Recap of the Logan, UT 2019 Real Estate Market/ Expectations for 2020

Wow, we’re into a new decade! 2020 rolls right off the tongue…

2019 was another banner year for our local Real Estate market.  Cache Valley prices rose 8.7% over 2018, ending at an average $124 per footThe average sale price last quarter of 2019 was $279,000. There were 2% more sales in 2019 than 2018 – 1600 residential sales for the year  (2nd only to 2016 at 1607 sales), and that number doesn’t include many newly built homes not listed on the MLS.

Once again high demand and quick sales kept inventory numbers low.  Currently there are just 211 residential homes on the market (including townhouses and condos). That number hasn’t exceeded 325 all year. The overall average days on market (time it takes for a home to go under contract) for the year was 43 days or less.  The price range with the most sales was $200-250k, and the average days on market for that price point was a mere 28 days.

The dawn of a new decade caused me to reflect on how the Logan/Cache Valley market was 10 years ago… What a difference a decade makes!  In 2009 & 2010 home sellers had a pretty tough time, and buyers were skittish. Short sales & foreclosures were rampant, the average home inventory was over 600 homes, the average price per foot fluctuated between $70-$80 pretty erratically, the average home price was under $173k, and the average days on market was 100+.  Only 870 homes sold in 2010, and there were very few homes being built.  2012 marked the beginning of an upward trend in our market, and it really caught fire in 2015.  Home prices have risen 48% since 2015.

Now for projections on 2020….It would be folly to project what the next decade might bring, but for the coming year, the local housing market is expected to remain strong.  Mortgage interest rates are extraordinarily low (below 4% on a 30 year for most loans, and some as low as 3.6%), making affordability within reach for most home buyers even with the higher home prices.  Utah continues to be a very desirable place to live.  The Bureau of Labor Statistics has us tied for #1 in the country in job growth (up 3% since 2018), 5th lowest in unemployment at 2.5% and 2nd fastest in population growth (Cache Valley is one of the most desirable places in Utah) in fact, two of the biggest concerns for Utah are labor shortage and housing shortage.

HAPPY 2020!

Please let me know if you need any further real estate information or help with your Real Estate needs.

Terri Sizemore

435-770-9407

supersizemore58@gmail.com

 

 

 

Should I Purchase a Rental Property?

Investing in Real Estate can make terrific sense, but as in all investment strategies – there is some inherent risk…

Here is a brief summary of things to consider when purchasing a rental property:

  • Personal Finance considerations: Lenders typically require 25% down on an investment property mortgage (caveat -if part of the rental property is your primary home – as in a duplex where you live in one unit and rent the other unit out, loan programs such as FHA with as little as 3.5% down are available).  Interest rates will also be higher than the rate available on a primary residential mortgage.  Your credit, income, assets and debt ratios all factor in on the interest rate offered.  As with all mortgages, closing costs will be associated (plan on 3% of the loan amount).   It’s wise to have a large “nest egg” saved up to cover vacancy loss, improvements and repair costs.  Money desperation can facilitate unwise decisions in accepting “risky” renters – leading to serious money woes.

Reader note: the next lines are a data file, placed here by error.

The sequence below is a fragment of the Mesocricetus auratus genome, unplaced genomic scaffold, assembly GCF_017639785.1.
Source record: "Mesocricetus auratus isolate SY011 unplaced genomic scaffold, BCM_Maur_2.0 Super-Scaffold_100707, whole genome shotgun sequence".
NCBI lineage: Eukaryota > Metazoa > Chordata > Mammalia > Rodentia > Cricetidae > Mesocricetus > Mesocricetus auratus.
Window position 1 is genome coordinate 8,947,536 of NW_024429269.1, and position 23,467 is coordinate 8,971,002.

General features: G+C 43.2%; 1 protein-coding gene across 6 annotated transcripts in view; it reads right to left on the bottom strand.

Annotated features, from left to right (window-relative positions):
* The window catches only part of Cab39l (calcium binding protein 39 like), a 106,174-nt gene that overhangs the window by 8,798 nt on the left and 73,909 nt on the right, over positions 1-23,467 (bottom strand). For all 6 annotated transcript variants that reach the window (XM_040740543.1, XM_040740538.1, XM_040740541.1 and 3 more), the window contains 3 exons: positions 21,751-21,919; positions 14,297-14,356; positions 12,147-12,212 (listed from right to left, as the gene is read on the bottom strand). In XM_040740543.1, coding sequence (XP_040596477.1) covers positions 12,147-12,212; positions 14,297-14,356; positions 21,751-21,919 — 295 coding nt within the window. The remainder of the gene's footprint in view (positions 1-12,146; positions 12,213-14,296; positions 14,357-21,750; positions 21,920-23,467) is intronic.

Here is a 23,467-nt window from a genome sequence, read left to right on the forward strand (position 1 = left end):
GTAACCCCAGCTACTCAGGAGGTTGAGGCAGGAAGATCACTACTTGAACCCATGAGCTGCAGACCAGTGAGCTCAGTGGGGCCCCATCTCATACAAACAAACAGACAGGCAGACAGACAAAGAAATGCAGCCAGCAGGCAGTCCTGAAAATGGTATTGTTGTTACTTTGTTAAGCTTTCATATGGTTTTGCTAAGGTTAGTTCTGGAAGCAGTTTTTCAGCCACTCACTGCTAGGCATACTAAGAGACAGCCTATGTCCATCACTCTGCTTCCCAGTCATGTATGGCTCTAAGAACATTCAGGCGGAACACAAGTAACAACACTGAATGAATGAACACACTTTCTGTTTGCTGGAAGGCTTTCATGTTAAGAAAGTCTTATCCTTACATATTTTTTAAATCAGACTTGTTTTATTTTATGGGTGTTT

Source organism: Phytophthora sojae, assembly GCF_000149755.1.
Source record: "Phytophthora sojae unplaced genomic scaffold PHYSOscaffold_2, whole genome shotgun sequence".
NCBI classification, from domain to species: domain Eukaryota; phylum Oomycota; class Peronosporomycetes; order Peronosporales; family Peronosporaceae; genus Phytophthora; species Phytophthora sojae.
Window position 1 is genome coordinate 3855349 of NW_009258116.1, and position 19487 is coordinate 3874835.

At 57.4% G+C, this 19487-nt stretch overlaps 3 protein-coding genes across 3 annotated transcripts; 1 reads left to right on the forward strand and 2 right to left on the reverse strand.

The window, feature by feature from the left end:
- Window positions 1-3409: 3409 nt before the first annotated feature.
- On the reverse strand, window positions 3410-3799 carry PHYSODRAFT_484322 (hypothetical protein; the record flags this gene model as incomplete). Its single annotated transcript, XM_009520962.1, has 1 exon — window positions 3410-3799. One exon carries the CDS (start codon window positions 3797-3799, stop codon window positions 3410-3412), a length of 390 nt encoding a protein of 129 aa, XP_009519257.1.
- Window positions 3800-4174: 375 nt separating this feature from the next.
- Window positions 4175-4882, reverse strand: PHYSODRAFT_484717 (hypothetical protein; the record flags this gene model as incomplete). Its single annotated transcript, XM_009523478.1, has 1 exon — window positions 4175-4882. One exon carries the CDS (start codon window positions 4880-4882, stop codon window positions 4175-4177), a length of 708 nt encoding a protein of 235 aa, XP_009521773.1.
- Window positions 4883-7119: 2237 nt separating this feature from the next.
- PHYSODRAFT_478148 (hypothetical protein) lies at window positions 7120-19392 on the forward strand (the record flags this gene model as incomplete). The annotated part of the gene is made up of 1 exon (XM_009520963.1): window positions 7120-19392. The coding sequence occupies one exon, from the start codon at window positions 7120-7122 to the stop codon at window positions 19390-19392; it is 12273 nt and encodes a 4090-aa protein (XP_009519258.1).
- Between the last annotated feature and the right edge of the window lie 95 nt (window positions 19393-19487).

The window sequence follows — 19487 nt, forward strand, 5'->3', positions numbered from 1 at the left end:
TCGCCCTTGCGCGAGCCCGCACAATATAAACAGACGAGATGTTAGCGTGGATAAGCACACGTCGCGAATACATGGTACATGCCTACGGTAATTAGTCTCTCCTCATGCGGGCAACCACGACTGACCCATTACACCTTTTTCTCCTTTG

• Personality considerations: Ask yourself, “Do I want to be a Landlord?”  Landlords have to screen for tenants.   Will you be able to say “No” when you need to?  Will you be able to be firm about collecting rent?  How do you feel about doing/ or hiring out repair work?  Using a property management company is a very good option (one I recommend) if you don’t want to be a landlord.  Most management companies charge around 10% of the rental income (becoming another financial consideration).
  • Property considerations: Budget will dictate some things, but when evaluating properties consider the neighborhood and associated demographics.  Properties near the university are in high demand (low vacancy), and often can glean higher rents (depending on the condition of the property), but also may have higher turn-over and more repair costs.  A single family home near a school may provide more rental stability and lower turnover once rented but may be harder to rent initially.  The age, size, condition, location and amenities (garage, laundry, yard etc…) of the property will influence potential rental income as well as the potential outlay for maintenance.
  • Investment considerations: Return on investment (ROI) a profitability measure that evaluates the performance of a business by dividing net profit by net worth,   cash flow Income less expenses, risk, and tax implications are all important aspects of investment considerations.   

Cash flow example:  

                     1900 sq. ft, 3BR, 2 BA single family home in North Logan

                     $160,000 (negotiated seller paid closing costs $4800)

                     25% down            $40,000 

                     Loan                      $120,000 @ 4.75% interest

          Payments             $626 + $100 per month tax & insurance = $726/mo

         Potential rent      $1150/mo – less 10% management fee =    $1035/mo

         Gross monthly cash flow:   $309   ($3708 per year)

                                  9.27% ROI, excluding vacancy loss & repairs – (an unknown)   

Additional tax advantages & appreciation of the asset (Real Estate has traditionally appreciated at a rate of 3 -4% per year, although we all know this is not a fail safe assumption) May make this purchase a very desirable investment decision.